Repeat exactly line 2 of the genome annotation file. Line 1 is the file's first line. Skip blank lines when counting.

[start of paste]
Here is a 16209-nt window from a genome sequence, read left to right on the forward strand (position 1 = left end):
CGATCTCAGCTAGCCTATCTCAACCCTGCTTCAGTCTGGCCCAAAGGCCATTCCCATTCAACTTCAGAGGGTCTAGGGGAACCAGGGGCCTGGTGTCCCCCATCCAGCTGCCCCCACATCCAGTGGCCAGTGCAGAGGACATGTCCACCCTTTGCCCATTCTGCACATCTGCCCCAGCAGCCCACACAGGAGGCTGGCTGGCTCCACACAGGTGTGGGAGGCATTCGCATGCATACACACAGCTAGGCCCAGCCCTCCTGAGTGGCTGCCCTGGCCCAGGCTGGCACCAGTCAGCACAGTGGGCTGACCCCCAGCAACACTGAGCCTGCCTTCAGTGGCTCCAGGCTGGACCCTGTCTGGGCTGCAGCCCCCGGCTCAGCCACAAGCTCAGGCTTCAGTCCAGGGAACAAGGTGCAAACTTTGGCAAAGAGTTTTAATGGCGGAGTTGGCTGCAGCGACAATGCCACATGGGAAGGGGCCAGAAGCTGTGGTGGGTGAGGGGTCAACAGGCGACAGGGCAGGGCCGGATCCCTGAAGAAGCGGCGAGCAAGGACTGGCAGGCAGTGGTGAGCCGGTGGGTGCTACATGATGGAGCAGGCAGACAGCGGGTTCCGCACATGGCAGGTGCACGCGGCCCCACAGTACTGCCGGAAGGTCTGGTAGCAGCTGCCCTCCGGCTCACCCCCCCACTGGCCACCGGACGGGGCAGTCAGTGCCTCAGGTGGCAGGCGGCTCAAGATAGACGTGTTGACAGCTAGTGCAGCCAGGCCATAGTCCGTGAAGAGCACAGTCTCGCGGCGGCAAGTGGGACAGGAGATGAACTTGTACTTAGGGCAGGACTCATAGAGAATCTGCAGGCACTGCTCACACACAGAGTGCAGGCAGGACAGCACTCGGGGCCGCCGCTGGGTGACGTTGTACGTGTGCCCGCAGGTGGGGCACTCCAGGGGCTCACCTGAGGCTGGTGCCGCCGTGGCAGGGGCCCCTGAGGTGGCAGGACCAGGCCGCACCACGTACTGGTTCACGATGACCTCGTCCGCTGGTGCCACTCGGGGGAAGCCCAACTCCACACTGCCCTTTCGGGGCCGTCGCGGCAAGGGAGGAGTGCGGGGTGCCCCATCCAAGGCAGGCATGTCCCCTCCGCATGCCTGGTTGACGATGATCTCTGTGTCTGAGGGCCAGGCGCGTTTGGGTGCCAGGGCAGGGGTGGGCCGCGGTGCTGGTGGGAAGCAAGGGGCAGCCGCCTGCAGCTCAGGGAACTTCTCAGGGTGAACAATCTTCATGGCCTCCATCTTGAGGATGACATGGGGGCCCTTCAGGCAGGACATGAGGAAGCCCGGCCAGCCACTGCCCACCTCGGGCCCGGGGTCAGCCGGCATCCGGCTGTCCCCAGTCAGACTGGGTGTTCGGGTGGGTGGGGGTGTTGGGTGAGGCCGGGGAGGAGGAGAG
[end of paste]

CGATCTCAGCTAGCCTATCTCAACCCTGCTTCAGTCTGGCCCAAAGGCCATTCCCATTCAACTTCAGAGGGTCTAGGGGAACCAGGGGCCTGGTGTCCCCCATCCAGCTGCCCCCACATCCAGTGGCCAGTGCAGAGGACATGTCCACCCTTTGCCCATTCTGCACATCTGCCCCAGCAGCCCACACAGGAGGCTGGCTGGCTCCACACAGGTGTGGGAGGCATTCGCATGCATACACACAGCTAGGCCCAGCCCTCCTGAGTGGCTGCCCTGGCCCAGGCTGGCACCAGTCAGCACAGTGGGCTGACCCCCAGCAACACTGAGCCTGCCTTCAGTGGCTCCAGGCTGGACCCTGTCTGGGCTGCAGCCCCCGGCTCAGCCACAAGCTCAGGCTTCAGTCCAGGGAACAAGGTGCAAACTTTGGCAAAGAGTTTTAATGGCGGAGTTGGCTGCAGCGACAATGCCACATGGGAAGGGGCCAGAAGCTGTGGTGGGTGAGGGGTCAACAGGCGACAGGGCAGGGCCGGATCCCTGAAGAAGCGGCGAGCAAGGACTGGCAGGCAGTGGTGAGCCGGTGGGTGCTACATGATGGAGCAGGCAGACAGCGGGTTCCGCACATGGCAGGTGCACGCGGCCCCACAGTACTGCCGGAAGGTCTGGTAGCAGCTGCCCTCCGGCTCACCCCCCCACTGGCCACCGGACGGGGCAGTCAGTGCCTCAGGTGGCAGGCGGCTCAAGATAGACGTGTTGACAGCTAGTGCAGCCAGGCCATAGTCCGTGAAGAGCACAGTCTCGCGGCGGCAAGTGGGACAGGAGATGAACTTGTACTTAGGGCAGGACTCATAGAGAATCTGCAGGCACTGCTCACACACAGAGTGCAGGCAGGACAGCACTCGGGGCCGCCGCTGGGTGACGTTGTACGTGTGCCCGCAGGTGGGGCACTCCAGGGGCTCACCTGAGGCTGGTGCCGCCGTGGCAGGGGCCCCTGAGGTGGCAGGACCAGGCCGCACCACGTACTGGTTCACGATGACCTCGTCCGCTGGTGCCACTCGGGGGAAGCCCAACTCCACACTGCCCTTTCGGGGCCGTCGCGGCAAGGGAGGAGTGCGGGGTGCCCCATCCAAGGCAGGCATGTCCCCTCCGCATGCCTGGTTGACGATGATCTCTGTGTCTGAGGGCCAGGCGCGTTTGGGTGCCAGGGCAGGGGTGGGCCGCGGTGCTGGTGGGAAGCAAGGGGCAGCCGCCTGCAGCTCAGGGAACTTCTCAGGGTGAACAATCTTCATGGCCTCCATCTTGAGGATGACATGGGGGCCCTTCAGGCAGGACATGAGGAAGCCCGGCCAGCCACTGCCCACCTCGGGCCCGGGGTCAGCCGGCATCCGGCTGTCCCCAGTCAGACTGGGTGTTCGGGTGGGTGGGGGTGTTGGGTGAGGCCGGGGAGGAGGAGAG